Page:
As a Vanderbilt with a Yale education, Anderson Cooper has lived a pretty extraordinary life. Turn on CNN and you'll likely see the trademark bright blue eyes and silver hair that has helped Cooper become one of the most recognizable faces in media and journalism. Since the start of Cooper’s career in 1992, he has worked in more than 40 nations, frequently covering the world’s major news developments. He anchors the global newscast Anderson Cooper 360⁰ on CNN. He is also a best-selling author and has won several major journalism awards, including an Edward R. Murrow Award and 16 Emmys.
Before making his mark on CNN, Cooper traded in his privileged Manhattan penthouse for the Gothic, ivy-covered campus of Yale University. As an undergraduate in New Haven, Cooper was a political science major, residing in Trumbull College. He was inducted into the Manuscript Society and competed as the coxswain for the lightweight crew team.
Surprisingly, Cooper was not actively involved in journalism. Yet his friends, coaches and professors said that his interest in politics combined with his sharp wit logically led to his career as a news reporter. In 1989 he wrote his senior essay on operations against Libyan dictator Muammar Qaddafi during the Reagan administration. After graduation, Cooper had difficulties finding a job, forcing him to explore extremely unorthodox ways of breaking into mainstream news.
Like many other well-known Yalies, Cooper often finds himself returning to his Alma Mater for good reasons. For example, in 2006 he took a break from his CNN show to deliver the Yale Class Day address. Peppered with lighthearted and sarcastic tones, Cooper's speech urged graduates to embrace the ambiguity they were about to face in the real world. Considering his own unconventional trajectory after college, the life advice undoubtedly rang true to the graduating seniors who continuously applauded Cooper's speech.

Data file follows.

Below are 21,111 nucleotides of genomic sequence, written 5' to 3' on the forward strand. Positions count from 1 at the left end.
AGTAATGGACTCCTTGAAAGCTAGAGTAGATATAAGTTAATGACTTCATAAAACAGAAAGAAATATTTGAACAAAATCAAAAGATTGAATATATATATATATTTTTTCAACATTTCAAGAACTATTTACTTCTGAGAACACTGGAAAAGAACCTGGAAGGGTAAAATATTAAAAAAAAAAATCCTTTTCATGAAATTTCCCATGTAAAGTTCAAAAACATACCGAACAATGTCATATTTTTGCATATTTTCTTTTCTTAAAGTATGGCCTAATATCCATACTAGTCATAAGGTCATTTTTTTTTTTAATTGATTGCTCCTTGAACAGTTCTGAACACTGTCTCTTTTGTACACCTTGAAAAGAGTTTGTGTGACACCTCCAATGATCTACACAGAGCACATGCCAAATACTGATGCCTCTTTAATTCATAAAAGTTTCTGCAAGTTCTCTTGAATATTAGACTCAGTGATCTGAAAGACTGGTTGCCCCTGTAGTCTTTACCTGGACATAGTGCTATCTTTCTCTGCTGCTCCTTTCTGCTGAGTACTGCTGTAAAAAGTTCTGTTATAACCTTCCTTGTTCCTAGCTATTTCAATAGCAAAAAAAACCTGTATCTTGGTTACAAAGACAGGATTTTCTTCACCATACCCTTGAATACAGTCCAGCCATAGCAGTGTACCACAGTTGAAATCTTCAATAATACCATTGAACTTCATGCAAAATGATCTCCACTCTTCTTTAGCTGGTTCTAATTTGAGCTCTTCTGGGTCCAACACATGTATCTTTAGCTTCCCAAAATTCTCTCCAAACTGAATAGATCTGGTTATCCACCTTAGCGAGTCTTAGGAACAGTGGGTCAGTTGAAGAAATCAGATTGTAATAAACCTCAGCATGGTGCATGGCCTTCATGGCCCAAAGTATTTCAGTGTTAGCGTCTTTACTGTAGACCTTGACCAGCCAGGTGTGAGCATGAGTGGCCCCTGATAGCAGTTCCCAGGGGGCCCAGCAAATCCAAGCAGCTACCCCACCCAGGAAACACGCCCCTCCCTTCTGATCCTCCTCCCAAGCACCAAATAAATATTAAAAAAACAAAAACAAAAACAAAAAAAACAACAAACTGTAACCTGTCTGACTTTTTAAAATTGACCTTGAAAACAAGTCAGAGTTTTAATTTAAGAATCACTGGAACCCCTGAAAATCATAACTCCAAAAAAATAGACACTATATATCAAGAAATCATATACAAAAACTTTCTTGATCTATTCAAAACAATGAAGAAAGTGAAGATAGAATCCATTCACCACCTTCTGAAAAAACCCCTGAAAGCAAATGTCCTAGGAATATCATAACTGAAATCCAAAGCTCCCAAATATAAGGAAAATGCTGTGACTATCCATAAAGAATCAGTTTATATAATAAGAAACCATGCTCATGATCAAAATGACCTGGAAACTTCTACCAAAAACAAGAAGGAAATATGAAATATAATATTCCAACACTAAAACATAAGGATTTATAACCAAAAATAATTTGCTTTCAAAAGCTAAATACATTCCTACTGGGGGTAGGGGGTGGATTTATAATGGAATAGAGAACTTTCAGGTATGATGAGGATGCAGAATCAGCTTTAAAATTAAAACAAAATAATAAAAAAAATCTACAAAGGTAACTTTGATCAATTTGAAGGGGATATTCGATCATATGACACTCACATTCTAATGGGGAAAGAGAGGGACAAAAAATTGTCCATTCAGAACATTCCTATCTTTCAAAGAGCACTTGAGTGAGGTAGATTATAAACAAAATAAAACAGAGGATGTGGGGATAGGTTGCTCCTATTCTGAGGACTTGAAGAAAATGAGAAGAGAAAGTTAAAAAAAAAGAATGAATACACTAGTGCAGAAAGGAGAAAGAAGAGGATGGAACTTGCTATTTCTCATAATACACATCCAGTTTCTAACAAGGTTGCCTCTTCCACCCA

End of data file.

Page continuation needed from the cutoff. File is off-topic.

Ten years later Cooper was back at Yale, this time to receive the 2016 Yale Undergraduates’ Lifetime Achievement Award. The award, which was created in 2014, is the only award in Ivy League history that is completely elected and administered by students. Cooper was selected as that year’s recipient by a student body-wide vote, according to the YCC announcement, in recognition of his "unparalleled" career in journalism and his accomplishments while an undergraduate at Yale.
Cooper, who has been in the public eye since making an appearance on the cover of Harper's Bazaar as a baby, is arguably one of the most improbable humans on our planet. But the good news for Yale is that alumni like him are an invaluable resource. They are able to bestow their valuable time, charm, intelligence, advice, and even star power onto the next generations trying to navigate the world that exists outside New Haven's ivy-covered walls.